75Firewalls• Designed to prevent unauthorized access to/from a privatenetwork.• Can be implemented in both hardware and software, or acombination of both.• Several types of firewall techniques:• Packet filter.• Application gateway.• Circuit-level gateway.• Proxy server.
76Message Digest Algorithms• Message digest algorithm takes an arbitrary-sized string(message) and generates fixed-length string (digest or hash).• A digest has following characteristics:• It should be computationally infeasible to find another message thatwill generate same digest.• Digest does not reveal anything about message.
77Digital Signatures• Digital signature consists of two parts:• string of bits computed from data being ‘signed’• private key of individual or organization wishing the signature.• Can be used to verify data comes from this individual ororganization.
78Digital Signatures• Digital signature has many useful properties:• Authenticity can be verified, using public key.• Cannot be forged (assuming private key is kept secret).• Function of data signed and cannot be claimed to be signature forany other data.• Signed data cannot be changed or signature will no longer verifydata as being authentic.
79Digital Certificates• Attachment to electronic message used for security purposes(e.g. verify user sending message), and provide receiver withmeans to encode reply.• Sender applies for certificate from Certificate Authority (CA).• CA issues encrypted certificate containing applicant’s public keyand other identification information.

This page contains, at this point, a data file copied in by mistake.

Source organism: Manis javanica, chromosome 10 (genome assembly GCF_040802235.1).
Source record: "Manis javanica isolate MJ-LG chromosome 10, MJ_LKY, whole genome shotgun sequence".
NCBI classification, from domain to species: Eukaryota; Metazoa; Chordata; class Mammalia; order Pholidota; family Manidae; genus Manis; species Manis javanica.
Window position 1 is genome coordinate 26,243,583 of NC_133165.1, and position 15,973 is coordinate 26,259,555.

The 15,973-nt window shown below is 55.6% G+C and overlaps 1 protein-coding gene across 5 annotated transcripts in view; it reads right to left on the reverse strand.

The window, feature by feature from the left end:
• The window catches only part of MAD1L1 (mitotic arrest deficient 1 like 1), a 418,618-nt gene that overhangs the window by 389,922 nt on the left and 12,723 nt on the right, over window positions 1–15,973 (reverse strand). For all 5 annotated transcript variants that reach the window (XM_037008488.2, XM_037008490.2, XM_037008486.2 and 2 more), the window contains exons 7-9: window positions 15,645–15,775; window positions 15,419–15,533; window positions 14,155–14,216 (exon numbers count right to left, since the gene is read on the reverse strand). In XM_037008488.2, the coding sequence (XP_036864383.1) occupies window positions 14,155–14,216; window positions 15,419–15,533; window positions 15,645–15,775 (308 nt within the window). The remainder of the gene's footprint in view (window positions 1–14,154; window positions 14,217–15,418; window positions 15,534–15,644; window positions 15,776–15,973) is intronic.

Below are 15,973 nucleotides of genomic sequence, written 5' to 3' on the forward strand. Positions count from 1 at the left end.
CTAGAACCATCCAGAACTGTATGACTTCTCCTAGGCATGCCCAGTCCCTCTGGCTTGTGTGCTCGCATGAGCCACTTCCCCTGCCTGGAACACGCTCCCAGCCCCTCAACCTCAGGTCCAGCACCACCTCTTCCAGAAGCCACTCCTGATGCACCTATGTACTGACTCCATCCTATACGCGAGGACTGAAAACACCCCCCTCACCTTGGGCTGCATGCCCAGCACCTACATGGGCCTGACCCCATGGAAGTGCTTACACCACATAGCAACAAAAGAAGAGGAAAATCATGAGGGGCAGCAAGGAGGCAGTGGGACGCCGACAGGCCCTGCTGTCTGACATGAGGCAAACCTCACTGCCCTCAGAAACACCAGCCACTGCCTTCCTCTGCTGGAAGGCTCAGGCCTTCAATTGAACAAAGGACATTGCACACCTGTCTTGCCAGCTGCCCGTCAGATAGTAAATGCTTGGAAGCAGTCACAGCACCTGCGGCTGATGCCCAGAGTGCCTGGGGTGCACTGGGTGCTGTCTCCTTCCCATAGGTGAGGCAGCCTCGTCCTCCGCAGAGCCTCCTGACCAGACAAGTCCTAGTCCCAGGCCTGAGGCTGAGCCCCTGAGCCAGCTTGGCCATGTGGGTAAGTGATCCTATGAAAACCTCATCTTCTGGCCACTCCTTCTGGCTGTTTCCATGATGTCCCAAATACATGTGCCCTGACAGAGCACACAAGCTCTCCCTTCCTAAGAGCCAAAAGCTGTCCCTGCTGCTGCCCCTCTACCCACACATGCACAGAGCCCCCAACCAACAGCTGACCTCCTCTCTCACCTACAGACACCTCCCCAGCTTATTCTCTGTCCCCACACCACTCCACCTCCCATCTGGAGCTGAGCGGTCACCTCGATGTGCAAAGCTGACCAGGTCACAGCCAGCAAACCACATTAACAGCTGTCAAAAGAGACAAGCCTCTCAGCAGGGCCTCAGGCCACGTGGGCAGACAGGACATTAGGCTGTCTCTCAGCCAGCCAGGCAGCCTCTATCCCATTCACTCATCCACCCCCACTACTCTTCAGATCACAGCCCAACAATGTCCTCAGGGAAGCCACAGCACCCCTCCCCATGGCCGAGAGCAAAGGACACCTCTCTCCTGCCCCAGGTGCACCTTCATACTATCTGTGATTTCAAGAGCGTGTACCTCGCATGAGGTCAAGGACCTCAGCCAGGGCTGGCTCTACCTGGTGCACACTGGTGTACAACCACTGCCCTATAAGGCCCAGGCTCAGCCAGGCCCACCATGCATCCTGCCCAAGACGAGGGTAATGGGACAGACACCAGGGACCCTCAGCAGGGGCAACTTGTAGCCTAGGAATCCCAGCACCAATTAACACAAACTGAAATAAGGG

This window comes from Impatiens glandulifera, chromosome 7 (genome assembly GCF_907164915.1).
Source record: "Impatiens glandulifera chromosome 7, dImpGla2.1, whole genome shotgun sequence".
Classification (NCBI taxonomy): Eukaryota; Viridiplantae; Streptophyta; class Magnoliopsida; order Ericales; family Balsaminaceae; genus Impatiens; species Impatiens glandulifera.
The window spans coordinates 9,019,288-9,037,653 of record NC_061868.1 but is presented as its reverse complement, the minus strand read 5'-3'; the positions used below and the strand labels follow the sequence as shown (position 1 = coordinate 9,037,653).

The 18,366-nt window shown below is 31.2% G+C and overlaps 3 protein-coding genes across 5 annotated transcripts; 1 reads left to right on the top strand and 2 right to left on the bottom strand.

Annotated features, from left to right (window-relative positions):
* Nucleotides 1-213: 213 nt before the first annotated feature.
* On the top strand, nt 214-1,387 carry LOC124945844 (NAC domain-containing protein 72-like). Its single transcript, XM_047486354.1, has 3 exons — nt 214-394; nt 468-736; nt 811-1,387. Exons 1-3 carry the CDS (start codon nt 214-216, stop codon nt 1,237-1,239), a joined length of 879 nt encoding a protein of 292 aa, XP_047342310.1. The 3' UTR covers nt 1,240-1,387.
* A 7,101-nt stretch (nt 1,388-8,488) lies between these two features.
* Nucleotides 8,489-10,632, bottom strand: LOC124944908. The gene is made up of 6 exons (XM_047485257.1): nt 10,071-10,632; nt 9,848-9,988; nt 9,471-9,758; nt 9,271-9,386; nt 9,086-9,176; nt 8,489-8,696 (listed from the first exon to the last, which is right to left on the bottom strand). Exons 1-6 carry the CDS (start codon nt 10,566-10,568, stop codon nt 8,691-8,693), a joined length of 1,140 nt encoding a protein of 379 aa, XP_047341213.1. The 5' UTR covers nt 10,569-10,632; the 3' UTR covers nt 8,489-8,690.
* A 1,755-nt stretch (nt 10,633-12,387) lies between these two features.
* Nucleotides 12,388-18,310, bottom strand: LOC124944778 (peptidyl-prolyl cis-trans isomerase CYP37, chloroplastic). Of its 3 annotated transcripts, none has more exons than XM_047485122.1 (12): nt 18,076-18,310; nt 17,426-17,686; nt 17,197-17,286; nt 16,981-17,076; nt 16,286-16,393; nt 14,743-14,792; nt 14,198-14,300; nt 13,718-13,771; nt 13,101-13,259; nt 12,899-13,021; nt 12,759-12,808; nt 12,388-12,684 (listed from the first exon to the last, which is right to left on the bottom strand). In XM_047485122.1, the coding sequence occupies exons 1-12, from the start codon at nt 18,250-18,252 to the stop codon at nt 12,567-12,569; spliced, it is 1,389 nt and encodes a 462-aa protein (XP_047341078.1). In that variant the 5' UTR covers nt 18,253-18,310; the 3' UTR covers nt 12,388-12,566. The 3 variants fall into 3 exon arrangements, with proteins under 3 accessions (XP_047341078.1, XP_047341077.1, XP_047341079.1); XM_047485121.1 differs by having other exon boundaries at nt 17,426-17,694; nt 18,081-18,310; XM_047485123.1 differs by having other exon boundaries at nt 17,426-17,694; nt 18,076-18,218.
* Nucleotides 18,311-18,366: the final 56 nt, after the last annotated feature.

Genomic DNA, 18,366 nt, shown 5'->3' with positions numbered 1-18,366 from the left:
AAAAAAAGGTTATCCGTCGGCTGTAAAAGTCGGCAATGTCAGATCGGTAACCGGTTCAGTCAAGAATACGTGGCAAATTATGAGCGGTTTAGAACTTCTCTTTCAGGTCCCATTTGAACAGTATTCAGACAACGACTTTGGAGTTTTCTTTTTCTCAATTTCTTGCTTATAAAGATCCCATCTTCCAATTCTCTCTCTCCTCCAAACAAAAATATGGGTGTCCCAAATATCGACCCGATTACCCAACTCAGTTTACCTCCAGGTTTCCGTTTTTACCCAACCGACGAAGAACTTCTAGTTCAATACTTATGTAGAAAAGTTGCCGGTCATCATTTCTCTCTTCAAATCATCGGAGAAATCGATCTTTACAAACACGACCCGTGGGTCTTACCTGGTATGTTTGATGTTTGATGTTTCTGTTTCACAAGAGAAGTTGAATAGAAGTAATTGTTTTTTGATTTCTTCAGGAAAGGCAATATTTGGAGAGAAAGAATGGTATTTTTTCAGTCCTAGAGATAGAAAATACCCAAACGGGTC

80Digital Certificates• CA makes its own public key readily available.• Recipient uses CA’s public key to decode certificate attached tomessage, verifies it as issued by CA, and obtains sender’s publickey and identification information held within certificate.• With this information, recipient can send an encrypted reply.• CA’s role is critical, acting as go-between in relationship betweentwo parties.
81Kerberos• A server of secured user names and passwords.• Provides one centralized security server for all data and resourceson network.• Database access, login, authorization control, and other securityfeatures are centralized on trusted Kerberos servers.• Has similar function to that of Certificate server: to identify andvalidate a user.
82Secure Sockets Layer (SSL)• Encryption protocol for transmitting private documents• Designed to prevent eavesdropping, tampering, and messageforgery.• Works by using private key to encrypt data that is transferred overSSL connection.• Layered between application-level protocols such as HTTP andTCP/IP transport-level protocol.• Thus, may be used for other application-level protocols such asFTP and NNTP.
83Secure-HTTP (S-HTTP)• Protocol for securely transmitting individual messages over Web.• Both SSL and S-HTTP use techniques such as encryption, anddigital signatures, and:• Allow browsers and servers to authenticate each other.• Allow controlled access to Web site.• Ensure data exchanged between browser and server is secure andreliable.
84Secure Electronic Transactions• Open, interoperable standard for processing credit cardtransactions over Internet, in simple and secure way.• Transaction is split in such a way that merchant has access toinformation about:• what is being purchased,• how much it costs,• whether payment is approved,• but no information on what payment method customer is using.
85SET• Card issuer (e.g. Visa) has access to purchase price, but noinformation on type of merchandise involved.• Certificates are heavily used by SET, both for certifyingcardholder and for certifying that merchant has relationship withfinancial institution.